Tachycardia (rapid heart beat):
Anise; asarum; benzoin; bitter orange; blue chamomile; buchu; cajuput; camphor; caraway; cedarwood; celery seed; clove; cilantro; coffee; coriander; cypress; dill; Douglas-fir; eucalyptus; frankincense; galbanum; ginger; goldenrod; grapefruit; guaiac wood; helichrysum; hemp; hyssop; jasmine; laurel; ledum; lemon; lemongrass; lovage; mastic; melissa; myrtle; neroli; niaouli; oakmoss; onion; oregano; pathcouli; peppermint; Roman chamomile; rhododdendron; rose; rosewood; sage; seaweed; silver fir; spearmint; spikenard; St. John’s wort; tarragon; thuja; thyme; tobacco; turmeric; valerian; vetivert; yarrow; ylang ylang
The goal of the SPE Repertory is not to point the way to oils that may prove useful in the treatment of a particular symptom, although for practitioners of the physical healing arts, the oils listed may prove useful in that regard.
Instead, the blender is assuming that the quality of both the emotional and physical symptoms the subject has experienced over time, and the propensity to develop certain disordrers as opposed to others, are images of underlying archetypal and thematic components rooted in the soul.
Thus, an essential oil selected because it is identified with for instance, palpitations which occur at night, is not intended to directly treat that symptom but rather to use that symptom as a way of identifying specific aspects of that person’s unique soul-nature. In other words, the blender does not view the symptom as something to be directly treated but rather as a marker that shines light upon the character of that person’s root soul.
Accordingly, when we see angelica oil listed in the rubric “fear, of dogs” (see below) it is not meant to imply that angelica will likely prove effective to assuage that fear. Rather, it implies that the soul of an individual who has a prominent fear of dogs may contain a particular spiritual root that the inner nature of angelica may mirror.
To reiterate, in SPE, we don’t focus on the amelioration of symptoms but rather use symptoms as guides which point the way inward to the spiritual roots we seek to mirror with corresponding essential oils.
The SPE Repertory features an extensive array of emotional symptoms. Find below, an excerpt from the “FEAR” rubric. Note again how the sub-rubrics enable the blender to go beyond the fact that the person for whom he or she is blending is fearful to what specifically that person is afraid of.
angelica; basil; benzoin; black pepper; black spruce; buchu; catnip; cedarwood; celery seed; cilantro; cistus; coriander; elemi; eucalyptus; frankincense; geranium; ginger; helichrysm; ledum; lemon; lovage; mastic; monarda; neroli; patchouli; peppermint; pine; roman chamomile; rose; rosewood; savory; seaweed; silver fir; tagetes; tarragon; vetivert; violet; yarrow
cacao; camphor; catnip; hemp; ledum; neroli; peppermint; sage; tarragon
basil; bergamot; helichrysm; patchouli
Of emotional hurt:
angelica; bitter orange; celery seed; cinnamon; cistus; coriander; fenugreek; frankincense; geranium; ginger; hyssop; lemon; lovage; monarda; neroli; parsley; patchouli; peppermint; Peru balsam; pine; Roman chamomile; rosewood; seaweed; silver fir; violet
angelica; anise; blue cypress; caraway; celery seed; cinnamon; cistus; cypress; Douglas-fir; frankincense; geranium; ginger; hyssop; jasmine; laurel; lemon; lovage; neroli; oakmoss; olive; onion; palmarosa; patchouli; peppermint; pine; roman chamomile; seaweed; silver fir; spearmint; tagetes; thyme; violet; yarrow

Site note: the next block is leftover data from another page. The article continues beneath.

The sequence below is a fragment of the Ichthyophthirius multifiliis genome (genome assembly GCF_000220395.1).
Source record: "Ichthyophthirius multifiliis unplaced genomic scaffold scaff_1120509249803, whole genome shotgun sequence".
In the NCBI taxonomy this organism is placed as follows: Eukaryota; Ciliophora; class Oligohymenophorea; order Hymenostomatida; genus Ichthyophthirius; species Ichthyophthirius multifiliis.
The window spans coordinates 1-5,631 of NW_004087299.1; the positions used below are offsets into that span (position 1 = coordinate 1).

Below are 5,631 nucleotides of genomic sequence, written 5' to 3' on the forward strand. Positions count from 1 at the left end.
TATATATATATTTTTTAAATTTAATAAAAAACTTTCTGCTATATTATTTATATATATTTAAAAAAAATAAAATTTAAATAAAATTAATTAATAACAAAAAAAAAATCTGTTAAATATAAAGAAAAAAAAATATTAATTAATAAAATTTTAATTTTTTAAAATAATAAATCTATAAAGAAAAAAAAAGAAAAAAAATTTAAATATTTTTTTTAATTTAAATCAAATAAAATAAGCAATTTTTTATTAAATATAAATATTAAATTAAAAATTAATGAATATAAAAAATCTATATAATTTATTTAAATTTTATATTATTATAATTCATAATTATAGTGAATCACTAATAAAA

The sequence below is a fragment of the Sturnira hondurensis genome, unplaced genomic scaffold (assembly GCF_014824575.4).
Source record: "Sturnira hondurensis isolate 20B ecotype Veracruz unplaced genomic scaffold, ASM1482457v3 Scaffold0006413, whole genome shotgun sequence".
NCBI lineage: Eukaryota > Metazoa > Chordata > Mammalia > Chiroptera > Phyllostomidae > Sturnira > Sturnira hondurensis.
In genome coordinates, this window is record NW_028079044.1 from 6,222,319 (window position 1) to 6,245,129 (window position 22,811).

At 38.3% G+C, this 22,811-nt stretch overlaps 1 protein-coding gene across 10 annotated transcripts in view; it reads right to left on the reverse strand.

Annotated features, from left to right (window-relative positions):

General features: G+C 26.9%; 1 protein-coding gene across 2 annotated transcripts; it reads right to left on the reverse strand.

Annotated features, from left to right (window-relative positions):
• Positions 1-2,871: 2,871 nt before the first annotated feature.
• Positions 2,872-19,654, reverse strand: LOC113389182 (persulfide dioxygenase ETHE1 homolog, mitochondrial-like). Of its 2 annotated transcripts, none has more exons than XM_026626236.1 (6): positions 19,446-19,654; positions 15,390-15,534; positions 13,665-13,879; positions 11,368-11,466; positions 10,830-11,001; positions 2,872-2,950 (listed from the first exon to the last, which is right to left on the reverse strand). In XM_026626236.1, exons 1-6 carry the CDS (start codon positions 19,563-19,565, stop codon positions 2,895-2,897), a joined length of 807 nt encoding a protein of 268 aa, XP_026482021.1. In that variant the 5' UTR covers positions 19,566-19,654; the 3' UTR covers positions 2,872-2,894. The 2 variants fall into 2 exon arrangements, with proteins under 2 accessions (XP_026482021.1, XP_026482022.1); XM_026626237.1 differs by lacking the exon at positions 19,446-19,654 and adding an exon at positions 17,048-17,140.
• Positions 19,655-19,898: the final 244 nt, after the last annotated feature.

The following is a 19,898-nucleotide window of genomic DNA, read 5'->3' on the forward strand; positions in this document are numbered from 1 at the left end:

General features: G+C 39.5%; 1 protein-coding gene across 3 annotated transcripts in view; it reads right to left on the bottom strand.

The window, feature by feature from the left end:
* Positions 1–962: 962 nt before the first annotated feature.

Of failure in business:
ammi visnaga; anise; balsam poplar; celery seed; dill; ginger; hyssop; laurel; oakmoss; olive; peppermint; ravensara; seaweed; silver fir; tarragon; yarrow
Ammi visnaga; anise; benzoin; black pepper; black spruce; blue chamomile; cajuput; cassie; catnip; cedarwood; coffee; cypress; elemi; eucalyptus; galbanum; ginger; monarda; myrtle; palmarosa; peppermint; Peru balsam; Roman chamomile; rose; rosewood; sage; sandalwood; seaweed; St. John’s wort; tarragon; tobacco; silver fir
camphor; cedarwood; cypress; eucalyptus; helichrysm; hemp; jasmine; lemon; mastic; oakmoss; parsley; patchouli; peru balsam; rosewood; sage; tarragon; turmeric; vetivert; yarrow
Of going to sleep:
ammi visnaga; camphor; carrot seed; cedarwood; celery seed; cilantro; coffee; geranium; ledum; nutmeg; seaweed; spikenard; turmeric
anise; bitter orange; calendula; carrot seed; cedarwood; celery seed; eucalyptus; goldenrod; helichrysm; jasmine; laurel; lemongrass; lovage; mastic; neroli; niaouli; onion; patchouli; peppermint; roman chamomile; seaweed; silver fir; yarrow
In the SPE method, the blender selects a limited number of rubrics from the repertory based upon the information provided during the interview. He or she then notes which essential oils appear repeatedly in the majority of the selected rubrics. A list of these oils is then compiled which are then considered to be candidates for inclusion in the custom blend. However, the blender must first thoroughly review the chapters in my Berkowsky’s Synthesis Materia Medica/Spiritualis of Essential Oils associated with each of the candidate oils before final selections for inclusion in the blend can be determined.
I have presented only the basics of the SPE oil selection process here. Experienced practitioners actually employ a great deal of additional nuanced cross-correlation and creative interpretation that is beyond the scope of this article. The more time one invests in the practice of the art of Spiritual PhytoEssencing, the deeper and more profound one’s understanding becomes of the oil’s used in soul-level healing work. In turn, the resultant blends become more powerful, dynamic and imbued with greater potential to help transform a person’s soul state from stuckness and fragmentation to self-actualization and wholeness.